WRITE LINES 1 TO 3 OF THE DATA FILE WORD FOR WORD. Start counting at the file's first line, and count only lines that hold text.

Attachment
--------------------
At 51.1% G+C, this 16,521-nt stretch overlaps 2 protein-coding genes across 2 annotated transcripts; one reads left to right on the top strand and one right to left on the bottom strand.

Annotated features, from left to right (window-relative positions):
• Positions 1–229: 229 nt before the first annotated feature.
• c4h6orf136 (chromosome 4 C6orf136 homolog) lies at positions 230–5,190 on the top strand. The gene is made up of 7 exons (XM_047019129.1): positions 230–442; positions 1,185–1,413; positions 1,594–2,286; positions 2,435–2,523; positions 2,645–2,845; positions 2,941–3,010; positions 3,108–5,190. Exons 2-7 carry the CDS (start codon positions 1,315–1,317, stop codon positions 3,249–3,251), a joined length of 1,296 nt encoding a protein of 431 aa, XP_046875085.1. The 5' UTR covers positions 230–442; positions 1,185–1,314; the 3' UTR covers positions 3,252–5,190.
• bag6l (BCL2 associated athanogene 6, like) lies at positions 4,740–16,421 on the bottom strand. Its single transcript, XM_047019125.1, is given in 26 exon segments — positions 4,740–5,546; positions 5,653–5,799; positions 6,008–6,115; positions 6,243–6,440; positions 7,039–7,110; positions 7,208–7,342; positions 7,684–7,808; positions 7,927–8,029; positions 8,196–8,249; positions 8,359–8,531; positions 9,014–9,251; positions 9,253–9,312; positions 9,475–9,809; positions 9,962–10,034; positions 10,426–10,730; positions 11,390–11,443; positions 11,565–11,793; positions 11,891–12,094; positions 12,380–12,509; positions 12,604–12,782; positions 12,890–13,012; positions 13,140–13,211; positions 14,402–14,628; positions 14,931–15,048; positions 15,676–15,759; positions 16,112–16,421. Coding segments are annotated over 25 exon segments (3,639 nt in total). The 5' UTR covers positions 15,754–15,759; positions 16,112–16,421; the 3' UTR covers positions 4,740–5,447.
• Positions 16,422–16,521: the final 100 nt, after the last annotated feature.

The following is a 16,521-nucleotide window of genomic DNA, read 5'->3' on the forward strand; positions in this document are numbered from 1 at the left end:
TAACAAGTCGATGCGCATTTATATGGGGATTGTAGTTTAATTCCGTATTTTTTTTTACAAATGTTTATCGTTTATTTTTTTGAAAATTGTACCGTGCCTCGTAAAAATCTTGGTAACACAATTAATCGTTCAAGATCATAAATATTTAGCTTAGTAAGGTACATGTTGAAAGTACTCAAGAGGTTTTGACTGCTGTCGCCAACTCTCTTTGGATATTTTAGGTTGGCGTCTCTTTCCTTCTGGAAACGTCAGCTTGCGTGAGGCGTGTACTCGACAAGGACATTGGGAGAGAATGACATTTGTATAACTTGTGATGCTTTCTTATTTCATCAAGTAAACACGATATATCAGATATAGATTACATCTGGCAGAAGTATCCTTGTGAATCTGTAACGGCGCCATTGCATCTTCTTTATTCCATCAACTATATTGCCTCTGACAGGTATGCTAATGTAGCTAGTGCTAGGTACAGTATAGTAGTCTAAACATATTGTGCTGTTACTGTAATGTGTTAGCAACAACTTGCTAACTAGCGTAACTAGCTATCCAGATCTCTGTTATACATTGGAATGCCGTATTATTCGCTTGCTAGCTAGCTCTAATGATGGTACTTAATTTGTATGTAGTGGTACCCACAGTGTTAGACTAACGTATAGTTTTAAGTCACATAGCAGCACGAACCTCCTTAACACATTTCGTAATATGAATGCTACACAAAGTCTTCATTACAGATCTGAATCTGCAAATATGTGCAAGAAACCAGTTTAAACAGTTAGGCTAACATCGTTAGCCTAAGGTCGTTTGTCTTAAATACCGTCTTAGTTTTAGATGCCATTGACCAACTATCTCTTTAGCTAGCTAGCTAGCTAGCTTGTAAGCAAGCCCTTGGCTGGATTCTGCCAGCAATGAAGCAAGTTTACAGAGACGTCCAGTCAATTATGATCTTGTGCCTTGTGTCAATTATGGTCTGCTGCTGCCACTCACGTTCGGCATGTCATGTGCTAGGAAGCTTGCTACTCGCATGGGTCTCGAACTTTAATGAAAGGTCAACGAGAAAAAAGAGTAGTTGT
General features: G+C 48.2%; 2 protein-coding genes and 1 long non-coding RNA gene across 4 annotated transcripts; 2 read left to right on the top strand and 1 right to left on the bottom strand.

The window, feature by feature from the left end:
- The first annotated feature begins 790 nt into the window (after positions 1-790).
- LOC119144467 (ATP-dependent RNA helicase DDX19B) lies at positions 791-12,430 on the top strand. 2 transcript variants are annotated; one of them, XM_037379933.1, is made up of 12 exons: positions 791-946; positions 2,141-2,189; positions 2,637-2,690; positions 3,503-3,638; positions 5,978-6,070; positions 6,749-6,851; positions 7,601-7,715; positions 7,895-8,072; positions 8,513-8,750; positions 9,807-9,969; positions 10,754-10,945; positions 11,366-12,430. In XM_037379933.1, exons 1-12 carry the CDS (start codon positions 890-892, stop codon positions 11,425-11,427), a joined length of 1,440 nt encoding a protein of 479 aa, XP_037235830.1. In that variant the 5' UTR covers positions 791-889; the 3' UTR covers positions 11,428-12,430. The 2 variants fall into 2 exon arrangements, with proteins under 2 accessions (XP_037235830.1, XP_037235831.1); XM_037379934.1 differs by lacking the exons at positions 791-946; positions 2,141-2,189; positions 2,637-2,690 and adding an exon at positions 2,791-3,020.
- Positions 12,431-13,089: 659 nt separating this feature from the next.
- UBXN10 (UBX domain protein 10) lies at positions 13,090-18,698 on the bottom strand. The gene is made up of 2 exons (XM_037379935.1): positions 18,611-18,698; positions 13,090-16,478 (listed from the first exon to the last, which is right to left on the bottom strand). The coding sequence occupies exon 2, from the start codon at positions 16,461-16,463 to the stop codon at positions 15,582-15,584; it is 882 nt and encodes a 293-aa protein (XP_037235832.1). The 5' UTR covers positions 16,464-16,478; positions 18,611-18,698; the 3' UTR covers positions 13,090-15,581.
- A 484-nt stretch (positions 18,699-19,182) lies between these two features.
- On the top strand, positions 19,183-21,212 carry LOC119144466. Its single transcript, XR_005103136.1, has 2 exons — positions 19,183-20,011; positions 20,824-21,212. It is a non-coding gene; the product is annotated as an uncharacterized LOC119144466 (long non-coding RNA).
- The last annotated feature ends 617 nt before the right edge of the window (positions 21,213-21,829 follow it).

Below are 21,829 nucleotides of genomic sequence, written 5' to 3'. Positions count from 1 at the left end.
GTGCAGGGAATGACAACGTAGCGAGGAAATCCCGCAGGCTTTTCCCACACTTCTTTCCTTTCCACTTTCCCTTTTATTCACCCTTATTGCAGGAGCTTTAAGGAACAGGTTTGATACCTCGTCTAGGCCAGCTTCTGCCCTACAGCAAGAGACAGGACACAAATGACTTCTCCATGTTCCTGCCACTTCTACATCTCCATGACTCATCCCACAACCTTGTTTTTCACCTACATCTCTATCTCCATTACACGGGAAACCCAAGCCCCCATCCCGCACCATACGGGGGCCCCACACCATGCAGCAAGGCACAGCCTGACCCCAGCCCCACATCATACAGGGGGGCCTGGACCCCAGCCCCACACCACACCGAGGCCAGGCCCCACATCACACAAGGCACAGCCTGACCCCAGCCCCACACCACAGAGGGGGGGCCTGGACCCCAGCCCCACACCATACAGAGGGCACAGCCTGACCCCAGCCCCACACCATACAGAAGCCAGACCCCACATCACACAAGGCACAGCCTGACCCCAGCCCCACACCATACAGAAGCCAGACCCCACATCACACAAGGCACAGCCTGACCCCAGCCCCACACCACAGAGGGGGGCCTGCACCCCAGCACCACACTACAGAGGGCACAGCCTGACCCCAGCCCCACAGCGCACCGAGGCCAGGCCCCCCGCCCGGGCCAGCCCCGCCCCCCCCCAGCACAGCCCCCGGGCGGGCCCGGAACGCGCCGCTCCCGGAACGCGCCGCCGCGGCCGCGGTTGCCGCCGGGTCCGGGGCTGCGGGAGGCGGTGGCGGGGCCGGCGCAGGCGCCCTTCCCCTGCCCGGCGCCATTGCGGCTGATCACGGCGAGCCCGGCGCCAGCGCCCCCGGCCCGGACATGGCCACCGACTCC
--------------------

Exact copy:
At 51.1% G+C, this 16,521-nt stretch overlaps 2 protein-coding genes across 2 annotated transcripts; one reads left to right on the top strand and one right to left on the bottom strand.

Annotated features, from left to right (window-relative positions):
• Positions 1–229: 229 nt before the first annotated feature.